U.S. Pat. No. 3,879,481 (Lummus Co.) acknowledges the production of chlorinated by-products in the form of chlorinated hydrocarbons, such as trichloroethane, trichloroethylene, tetrachloroethane and the like. It is suggested that these by-products be burned, resulting in the loss of their feedstock value. Even if the hydrogen chloride produced is recovered, the carbon content of the by-products is lost.

The chlorinated by-products formed during the oxychlorination of ethane to VCM are conveniently categorised as saturates, unsaturates and combustion products.

Saturates include ethyl chloride, 1,1 dichloroethane, 1,2 dichloroethane and 1,1,2 trichloroethane. Combustion products include carbon tetrachloride, chloroform and dichloromethane. Unsaturates include 1,1 dichloroethylene, cis 1,2 dichloroethylene, trans 1,2 dichloroethylene, trichloroethylene and perchloroethylene.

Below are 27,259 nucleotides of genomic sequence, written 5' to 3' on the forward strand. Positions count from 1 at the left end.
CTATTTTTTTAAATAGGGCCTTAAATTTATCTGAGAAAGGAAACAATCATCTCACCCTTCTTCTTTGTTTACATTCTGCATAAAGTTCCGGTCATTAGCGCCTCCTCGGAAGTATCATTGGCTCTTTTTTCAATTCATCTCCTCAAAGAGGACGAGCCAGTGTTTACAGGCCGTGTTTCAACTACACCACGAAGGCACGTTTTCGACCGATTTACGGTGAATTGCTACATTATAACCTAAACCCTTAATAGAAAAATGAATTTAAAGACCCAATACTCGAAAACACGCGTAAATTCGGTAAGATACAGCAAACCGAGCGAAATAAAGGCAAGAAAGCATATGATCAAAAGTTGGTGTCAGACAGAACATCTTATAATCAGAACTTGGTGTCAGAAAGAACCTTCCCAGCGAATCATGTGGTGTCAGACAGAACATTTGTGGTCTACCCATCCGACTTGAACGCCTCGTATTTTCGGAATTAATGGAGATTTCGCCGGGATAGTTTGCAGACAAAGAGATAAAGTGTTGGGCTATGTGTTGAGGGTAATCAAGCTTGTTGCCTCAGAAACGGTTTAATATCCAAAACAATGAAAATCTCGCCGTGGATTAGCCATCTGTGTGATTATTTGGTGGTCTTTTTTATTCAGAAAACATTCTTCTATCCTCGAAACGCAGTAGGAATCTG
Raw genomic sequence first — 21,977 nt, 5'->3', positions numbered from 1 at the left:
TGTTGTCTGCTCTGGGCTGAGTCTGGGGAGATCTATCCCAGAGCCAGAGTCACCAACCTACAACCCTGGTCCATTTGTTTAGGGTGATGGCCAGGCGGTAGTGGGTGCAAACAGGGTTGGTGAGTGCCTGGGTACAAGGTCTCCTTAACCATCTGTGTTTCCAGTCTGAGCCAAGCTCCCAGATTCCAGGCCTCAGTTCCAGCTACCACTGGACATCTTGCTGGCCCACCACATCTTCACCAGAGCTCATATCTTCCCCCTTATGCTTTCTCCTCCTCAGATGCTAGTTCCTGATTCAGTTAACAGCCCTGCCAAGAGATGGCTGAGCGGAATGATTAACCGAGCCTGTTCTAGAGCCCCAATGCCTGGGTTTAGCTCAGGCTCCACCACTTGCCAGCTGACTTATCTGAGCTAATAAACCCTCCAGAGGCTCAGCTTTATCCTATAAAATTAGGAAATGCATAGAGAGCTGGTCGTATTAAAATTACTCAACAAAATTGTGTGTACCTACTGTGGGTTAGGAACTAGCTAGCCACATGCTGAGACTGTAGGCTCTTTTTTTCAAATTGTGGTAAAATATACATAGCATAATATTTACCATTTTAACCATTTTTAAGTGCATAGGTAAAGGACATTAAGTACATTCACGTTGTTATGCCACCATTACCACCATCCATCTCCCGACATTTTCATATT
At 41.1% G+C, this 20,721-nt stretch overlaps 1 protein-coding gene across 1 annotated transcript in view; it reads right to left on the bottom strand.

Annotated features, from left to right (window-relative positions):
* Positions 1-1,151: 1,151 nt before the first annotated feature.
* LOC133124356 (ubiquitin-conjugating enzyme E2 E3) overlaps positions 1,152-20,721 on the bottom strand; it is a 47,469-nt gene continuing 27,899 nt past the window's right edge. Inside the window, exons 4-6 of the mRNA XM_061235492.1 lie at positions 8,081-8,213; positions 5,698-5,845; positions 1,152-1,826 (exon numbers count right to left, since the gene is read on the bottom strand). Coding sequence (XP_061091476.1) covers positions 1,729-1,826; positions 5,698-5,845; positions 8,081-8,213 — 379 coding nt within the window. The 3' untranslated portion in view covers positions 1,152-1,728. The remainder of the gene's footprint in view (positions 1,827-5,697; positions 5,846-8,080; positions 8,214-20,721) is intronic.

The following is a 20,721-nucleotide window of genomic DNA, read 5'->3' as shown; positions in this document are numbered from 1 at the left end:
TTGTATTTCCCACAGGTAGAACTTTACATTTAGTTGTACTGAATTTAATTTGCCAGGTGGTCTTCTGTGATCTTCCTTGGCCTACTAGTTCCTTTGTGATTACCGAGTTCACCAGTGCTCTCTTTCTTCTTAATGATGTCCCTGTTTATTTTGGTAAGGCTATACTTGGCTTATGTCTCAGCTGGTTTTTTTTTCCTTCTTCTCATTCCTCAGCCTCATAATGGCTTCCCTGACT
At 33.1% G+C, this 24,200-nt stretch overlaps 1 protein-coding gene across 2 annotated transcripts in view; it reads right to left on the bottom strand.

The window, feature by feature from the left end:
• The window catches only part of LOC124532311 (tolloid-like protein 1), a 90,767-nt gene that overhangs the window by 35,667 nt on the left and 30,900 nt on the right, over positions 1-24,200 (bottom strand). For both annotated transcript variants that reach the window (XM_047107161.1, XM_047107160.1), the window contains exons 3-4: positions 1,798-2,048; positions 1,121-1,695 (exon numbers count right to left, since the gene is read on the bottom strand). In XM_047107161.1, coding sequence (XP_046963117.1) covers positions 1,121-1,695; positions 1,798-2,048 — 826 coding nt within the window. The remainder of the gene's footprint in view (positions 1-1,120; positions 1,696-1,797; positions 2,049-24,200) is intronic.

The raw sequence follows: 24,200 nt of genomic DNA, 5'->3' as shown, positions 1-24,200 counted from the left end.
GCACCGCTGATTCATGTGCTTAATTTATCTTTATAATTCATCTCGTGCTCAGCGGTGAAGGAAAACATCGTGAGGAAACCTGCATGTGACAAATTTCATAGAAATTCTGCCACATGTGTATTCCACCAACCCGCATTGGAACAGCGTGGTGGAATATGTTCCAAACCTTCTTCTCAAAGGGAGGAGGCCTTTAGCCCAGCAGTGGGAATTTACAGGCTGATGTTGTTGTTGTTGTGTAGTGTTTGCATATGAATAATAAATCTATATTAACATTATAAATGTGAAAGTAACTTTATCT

According to a first aspect of the present invention, therefore, there is provided a method for the catalytic oxychlorination of ethane to VCM comprising the steps of:

a) combining ethane and a chlorine source in an oxychlorination reactor with a suitable catalyst to promote the oxychlorination of the ethane, and collecting the resultant VCM and by-products; and

b) recycling the byproducts to the oxychlorination reactor to participate in the reaction therein.

It has been found that it is possible to recycle the chlorinated hydrocarbon by-products directly to the oxychlorination reactor.

While this achieves some partial success, the total conversion of by-products to VCM is low.

This is because the reactions which occur in the oxychlorination reaction are unable to convert unsaturated chlorinated hydrocarbons to VCM. Furthermore, many saturated chlorinated hydrocarbons will be converted to unsaturated chlorinated hydrocarbons by dehydrochlorination, and will therefore not be available for conversion to VCM.

Therefore, it is necessary to convert the chlorinated hydrocarbon by-products into a form from which VCM may eventually be generated, by means of a further process step.